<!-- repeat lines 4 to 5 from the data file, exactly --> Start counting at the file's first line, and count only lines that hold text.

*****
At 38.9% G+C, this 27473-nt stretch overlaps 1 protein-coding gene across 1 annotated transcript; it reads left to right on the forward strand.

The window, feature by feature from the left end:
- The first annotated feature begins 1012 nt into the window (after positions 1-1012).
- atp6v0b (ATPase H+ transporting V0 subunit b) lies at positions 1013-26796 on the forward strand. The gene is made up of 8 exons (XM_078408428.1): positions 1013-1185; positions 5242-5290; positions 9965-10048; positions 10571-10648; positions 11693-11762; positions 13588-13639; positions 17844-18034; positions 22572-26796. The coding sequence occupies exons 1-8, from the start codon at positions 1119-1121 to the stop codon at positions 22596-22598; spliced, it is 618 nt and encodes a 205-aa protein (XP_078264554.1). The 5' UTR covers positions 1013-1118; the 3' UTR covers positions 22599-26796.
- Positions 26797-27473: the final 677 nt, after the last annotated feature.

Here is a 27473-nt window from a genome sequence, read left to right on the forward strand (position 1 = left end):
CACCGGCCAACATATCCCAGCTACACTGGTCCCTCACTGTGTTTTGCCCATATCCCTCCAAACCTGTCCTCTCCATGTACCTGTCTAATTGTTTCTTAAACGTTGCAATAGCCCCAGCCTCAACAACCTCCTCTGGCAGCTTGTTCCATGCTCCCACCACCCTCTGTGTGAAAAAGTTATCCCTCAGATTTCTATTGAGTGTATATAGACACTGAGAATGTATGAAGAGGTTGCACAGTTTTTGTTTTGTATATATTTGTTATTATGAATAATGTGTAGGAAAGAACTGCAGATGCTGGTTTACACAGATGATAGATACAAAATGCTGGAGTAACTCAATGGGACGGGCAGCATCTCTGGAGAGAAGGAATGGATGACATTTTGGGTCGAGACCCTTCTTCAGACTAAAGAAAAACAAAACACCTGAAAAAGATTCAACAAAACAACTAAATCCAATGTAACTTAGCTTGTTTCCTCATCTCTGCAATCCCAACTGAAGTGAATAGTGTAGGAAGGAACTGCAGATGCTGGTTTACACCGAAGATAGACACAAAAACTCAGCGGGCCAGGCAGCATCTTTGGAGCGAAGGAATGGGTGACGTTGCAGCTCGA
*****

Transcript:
- atp6v0b (ATPase H+ transporting V0 subunit b) lies at positions 1013-26796 on the forward strand. The gene is made up of 8 exons (XM_078408428.1): positions 1013-1185; positions 5242-5290; positions 9965-10048; positions 10571-10648; positions 11693-11762; positions 13588-13639; positions 17844-18034; positions 22572-26796. The coding sequence occupies exons 1-8, from the start codon at positions 1119-1121 to the stop codon at positions 22596-22598; spliced, it is 618 nt and encodes a 205-aa protein (XP_078264554.1). The 5' UTR covers positions 1013-1118; the 3' UTR covers positions 22599-26796.
- Positions 26797-27473: the final 677 nt, after the last annotated feature.